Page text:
Police have clashed with protesters in Italy as antagonism flared between anti-fascist and far-right activists in a violence-marred election campaign.
In the last weekend for political rallies ahead of Italy’s 4 March national election, protesters held at least a dozen marches or rallies on Saturday in several cities.
Italy’s northern powerhouse, Milan, saw far-left demonstrators clash with police trying to block them from reaching a far-right rally. Police in riot gear wielded batons against the front line of protesters to drive them back.
In Rome, a march drawing Paolo Gentiloni, Italy’s Prime Minister, and other ministers in his centre-left government deplored racism and the revival of fascist ideology.
At the Piazza del Popolo – or People’s Square – about 100,000 people gathered to the cry of “never again fascism” with the aim of standing up against the far-right.
“I’m worried about this fascist and racist revival,” said Carla Nespolo, the president of the National Association of Italian Partisans. “I don’t think we should panic, because there’s an overwhelming majority of anti-fascist people, but we need to be united in providing a barrier against xenophobia and fascist nostalgia. This isn’t only an Italian problem: the loss of historical memory concerns Europe in general; 60,000 fascists appeared in the streets of Warsaw on 11 November. It is crucial to be conscious of the risks of a return of fascism”.
“We see fascist groups taking roots in schools”, said Giammarco Manfreda, a spokesman for a popular high school student union. “At least one thousand students came to the anti-fascist rally from all over the country. We ask for a courageous stance; it is inconceivable that the neo-fascist leaders are still allowed to compete for votes.”
Across town, another march protested against government labour changes that made it easier to lay off workers.
Justice Minister Andrea Orlando warned that fascism “is a danger in Italy and Europe. And also dangerous is the underestimation of this phenomenon”.
Elsewhere in the Italian capital, protesters denounced the government’s decision to make several vaccines mandatory for schoolchildren, another issue inflaming campaign debate. Campaigning officially ends on 2 March.
Opinion polls indicate a hung Parliament could result, with three blocs, each short of an absolute majority: the centre-left, the centre-right and the populist 5-Star Movement.
Italy’s election campaign took a violent turn on 3 February, when an Italian man in the central town of Macerata opened fire on African migrants, wounding six of them.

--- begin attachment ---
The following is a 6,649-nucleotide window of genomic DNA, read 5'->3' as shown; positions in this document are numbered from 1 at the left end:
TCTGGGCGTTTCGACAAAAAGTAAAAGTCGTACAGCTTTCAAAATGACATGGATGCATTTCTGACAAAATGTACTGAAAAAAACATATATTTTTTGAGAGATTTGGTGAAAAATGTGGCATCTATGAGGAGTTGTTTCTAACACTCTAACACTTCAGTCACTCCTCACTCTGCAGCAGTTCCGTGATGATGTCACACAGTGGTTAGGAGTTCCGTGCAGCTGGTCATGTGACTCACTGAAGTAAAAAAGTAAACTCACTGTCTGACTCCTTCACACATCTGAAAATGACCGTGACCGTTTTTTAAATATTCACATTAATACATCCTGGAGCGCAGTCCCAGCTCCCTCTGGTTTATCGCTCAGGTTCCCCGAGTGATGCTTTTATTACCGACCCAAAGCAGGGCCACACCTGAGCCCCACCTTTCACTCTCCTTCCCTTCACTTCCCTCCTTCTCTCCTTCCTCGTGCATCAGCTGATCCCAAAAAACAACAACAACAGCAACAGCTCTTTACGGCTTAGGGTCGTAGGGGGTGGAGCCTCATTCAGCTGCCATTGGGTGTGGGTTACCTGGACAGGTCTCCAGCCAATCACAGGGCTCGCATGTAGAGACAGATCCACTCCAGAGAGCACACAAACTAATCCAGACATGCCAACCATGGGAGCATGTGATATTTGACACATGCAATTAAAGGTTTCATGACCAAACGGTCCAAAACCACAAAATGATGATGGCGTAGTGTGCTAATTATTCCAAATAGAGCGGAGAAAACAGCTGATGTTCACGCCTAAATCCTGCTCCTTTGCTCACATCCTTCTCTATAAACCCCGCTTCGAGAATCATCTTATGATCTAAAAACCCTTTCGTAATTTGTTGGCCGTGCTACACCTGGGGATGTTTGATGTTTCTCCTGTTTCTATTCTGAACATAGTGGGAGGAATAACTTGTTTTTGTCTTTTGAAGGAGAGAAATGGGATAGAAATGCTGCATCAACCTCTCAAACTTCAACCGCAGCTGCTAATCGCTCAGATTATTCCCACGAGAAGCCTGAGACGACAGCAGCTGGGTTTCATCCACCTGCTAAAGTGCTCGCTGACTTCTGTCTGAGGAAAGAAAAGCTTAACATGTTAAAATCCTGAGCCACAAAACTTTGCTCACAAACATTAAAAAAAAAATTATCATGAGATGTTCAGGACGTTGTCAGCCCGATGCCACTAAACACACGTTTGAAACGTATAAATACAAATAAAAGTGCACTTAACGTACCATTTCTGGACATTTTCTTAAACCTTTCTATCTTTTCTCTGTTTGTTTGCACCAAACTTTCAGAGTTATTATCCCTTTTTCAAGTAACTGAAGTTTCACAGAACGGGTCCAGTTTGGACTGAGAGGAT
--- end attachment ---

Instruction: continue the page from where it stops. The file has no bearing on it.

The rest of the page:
The suspect, who once ran in a local election for the anti-migrant League party, has said he was avenging the death of an Italian woman allegedly murdered by African migrants.
In Milan yesterday League leader and premier candidate, Matteo Salvini, denied that his followers advocated violence. Instead he denounced what he called “this angry anti-fascism” and declared fascism a dead ideology.
The Italian constitution bans revival of fascism, the ideology of dictator Benito Mussolini before and during the Second World War.
League marchers held a banner with Mr Salvini’s slogan “Italians first”.
Opinion polls indicate many Italians blame migrants for crime.
The League, along with the 5-Star Movement, contends that foreigners, by working for less pay, rob Italians of work.
In Rome, police stopped chartered buses bringing demonstrators to the city, opening participants’ backpacks and searching vehicles to ensure that clubs or other weapons were not hidden.
Three Milan underground stations were closed as a precaution near Mr Salvini’s rally, near a rally by the far-right CasaPound group and near an anti-fascist gathering.
A few blocks away from Rome’s anti-racism march, thousands of unemployed people from the south, metal workers, far-left youth social clubs and advocates for public housing marched to protest the government’s labour reforms.
Tensions were high in Palermo, Sicily, where days earlier the local leader of the far-right Forza Nuova party was beaten up on a street.
Some shops closed early on Saturday, fearing participants in an anti-fascist march would clash with those attending a Forza Nuova rally but the anti-fascist march proceeded peacefully.
Forza Nuova national leader Roberto Fiore, leading a campaign rally in Trieste, northeast Italy, blamed “this campaign of hatred” on far-left forces. Mr Fiore rejects the label of neo-fascist, saying instead he is fascist.
In Florence, a 17-year-old boy was fined when police noticed him ripping off campaign posters of the right-wing candidate for premier, Giorgia Meloni.
Just days ago, two youths were slashed when they were affixing posters for a tiny, far-left party.
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